IT'S OFFICIALLY AUTUMN! My favorite season (only partially because it's also my birthday #libraseason). While we are still suffering through up and down heatwaves, I force the fall spirit by drinking all the pumpkin spice things, buying cute coats and booties, and snuggling up in a sweater to read all the new YA releases. There are so many great books that it was difficult to only highlight a few from publishing's busiest time of year. But these titles range from the series installments we've impatiently waited for, to glittering debuts, and romances that will make you swoon all the way through Halloween.
September 2019 Releases
Wayward Son by Rainbow Rowell
Simon Snow is back and he's coming to America! The story is supposed to be over. Simon Snow did everything he was supposed to do. He beat the villain. He won the war. He even fell in love. Now comes the good part, right? Now comes the happily ever after... So why can't Simon Snow get off the couch? What he needs, according to his best friend, is a change of scenery. He just needs to see himself in a new light... That's how Simon and Penny and Baz end up in a vintage convertible, tearing across the American West. They find trouble, of course. (Dragons, vampires, skunk-headed things with shotguns.) And they get lost. They get so lost, they start to wonder whether they ever knew where they were headed in the first place...
Serpent & Dove by Shelby Mahurin
Two years ago Louise le Blanc fled her coven and took shelter in the city of Cesarine, forsaking all magic. Sworn to the Church as a Chasseur, Reid Diggory has lived by one principle: Thou shalt not suffer a witch to live. Then a wicked stunt forces the two into holy matrimony. Lou is unable to ignore her growing feelings, yet powerless to change what she is. A choice must be made... and love makes fools of us all.
Pet by Akwaeke Emezi
The only world Jam has ever known is that of Lucille, a town where the angels have ostensibly banished the monsters and dismantled the structures that allowed monsters and monstrous deeds to pervade. Lucille is a post-prison, post–school shooting, post–police brutality society. A society where someone like Jam, a selectively mute transgender teen, can live with complete acceptance, support, and love. Still, she can feel the hard truths of the world, can sense them in the air, hear them in words unsaid. When Jam steals into her mother Bitter's painting studio and unleashes Pet , a winged, horned, eyeless creature and monster hunter, from one of the paintings and into their world, life as she's known it begins to dissolve. Jam must confront the harsh realities of her world as she tentatively partners with Pet and ventures forward to avenge a wrong not yet discovered.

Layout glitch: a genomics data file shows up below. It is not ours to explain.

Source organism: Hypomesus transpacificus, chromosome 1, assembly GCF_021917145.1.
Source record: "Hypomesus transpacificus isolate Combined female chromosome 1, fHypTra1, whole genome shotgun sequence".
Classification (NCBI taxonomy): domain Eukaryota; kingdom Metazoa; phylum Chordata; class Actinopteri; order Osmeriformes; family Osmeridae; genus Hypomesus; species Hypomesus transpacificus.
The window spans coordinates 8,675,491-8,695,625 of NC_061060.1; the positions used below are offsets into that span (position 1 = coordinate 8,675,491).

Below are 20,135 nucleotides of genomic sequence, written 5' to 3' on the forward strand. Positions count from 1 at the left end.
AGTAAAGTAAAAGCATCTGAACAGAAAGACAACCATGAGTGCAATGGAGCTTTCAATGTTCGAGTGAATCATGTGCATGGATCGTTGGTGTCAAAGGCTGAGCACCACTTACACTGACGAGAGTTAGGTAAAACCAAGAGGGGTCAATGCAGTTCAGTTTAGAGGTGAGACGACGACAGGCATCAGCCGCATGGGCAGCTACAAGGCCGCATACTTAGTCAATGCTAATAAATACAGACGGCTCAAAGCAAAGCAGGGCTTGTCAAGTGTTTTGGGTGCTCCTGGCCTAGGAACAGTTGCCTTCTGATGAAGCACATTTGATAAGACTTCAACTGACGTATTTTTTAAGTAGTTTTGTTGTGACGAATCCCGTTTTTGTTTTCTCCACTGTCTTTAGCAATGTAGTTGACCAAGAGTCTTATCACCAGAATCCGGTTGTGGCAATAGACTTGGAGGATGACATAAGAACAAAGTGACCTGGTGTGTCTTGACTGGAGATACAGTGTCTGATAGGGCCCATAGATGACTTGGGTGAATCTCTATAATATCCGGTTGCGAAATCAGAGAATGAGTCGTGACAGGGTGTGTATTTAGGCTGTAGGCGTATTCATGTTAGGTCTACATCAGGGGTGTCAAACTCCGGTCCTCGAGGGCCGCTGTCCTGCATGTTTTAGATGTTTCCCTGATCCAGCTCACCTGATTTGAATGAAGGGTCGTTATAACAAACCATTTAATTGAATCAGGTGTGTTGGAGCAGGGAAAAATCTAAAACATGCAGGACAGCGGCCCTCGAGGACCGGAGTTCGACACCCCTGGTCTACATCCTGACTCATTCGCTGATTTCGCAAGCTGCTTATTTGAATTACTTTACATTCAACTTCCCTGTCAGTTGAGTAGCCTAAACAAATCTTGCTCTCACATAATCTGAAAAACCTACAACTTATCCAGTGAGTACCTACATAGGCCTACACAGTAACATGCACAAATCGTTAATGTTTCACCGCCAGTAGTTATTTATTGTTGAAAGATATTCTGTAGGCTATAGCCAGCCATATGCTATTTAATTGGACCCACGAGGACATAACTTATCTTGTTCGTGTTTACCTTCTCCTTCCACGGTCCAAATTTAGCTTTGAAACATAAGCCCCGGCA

American Royals by Katharine McGee
Imagine if, after the Revolutionary War, George Washington became the king of America instead of its president. Fast forward to the present, when America's beloved Princess Beatrice will one day be the country's first queen. It is no longer only a man's role, since Beatrice's grandfather abolished the law so that the first-born could take the throne. But this princess's life isn't all glamour and no drama. Having fallen for a commoner, she must learn to sacrifice for her country, even her true love. Her sister, Princess Samantha, must learn to live in Beatrice's shadow, though she has big problem coming in second in any situation. Her brother, Prince Jefferson, struggles to determine which girl truly loves him and not his title.
The Lady Rogue by Jenn Bennett
Richard Fox is an adventurer and explorer whose 18-year-old daughter, Theodora, would like nothing more than to travel with him—but he insists on leaving her behind. As Theodora wastes away in Istanbul, the last person she ever expects to see appears: Huck, her father's former protégé, exiled when he and Theodora were caught in a compromising position. He brings news that Theodora's father has vanished on a quest to find the missing ring of Vlad the Impaler, and it's up to Theodora and Huck to journey across Romania to find him, ignoring their feelings for each other along the way. But as they venture deeper into the Carpathians, the legends surrounding Vlad's ring—Dracula's ring—grow murkier: there's true dark magic here, and people willing to go to extreme lengths for what they want.
Frankly in Love by David Yoon
High school senior Frank Li is a Limbo–his term for Korean-American kids who find themselves caught between their parents’ traditional expectations and their own Southern California upbringing. His parents have one rule when it comes to romance–“Date Korean”–which proves complicated when Frank falls for Brit Means, who is smart, beautiful–and white. Fellow Limbo Joy Song is in a similar predicament, and so they make a pact: they’ll pretend to date each other in order to gain their freedom. Frank thinks it’s the perfect plan, but in the end, Frank and Joy’s fake-dating maneuver leaves him wondering if he ever really understood love–or himself–at all.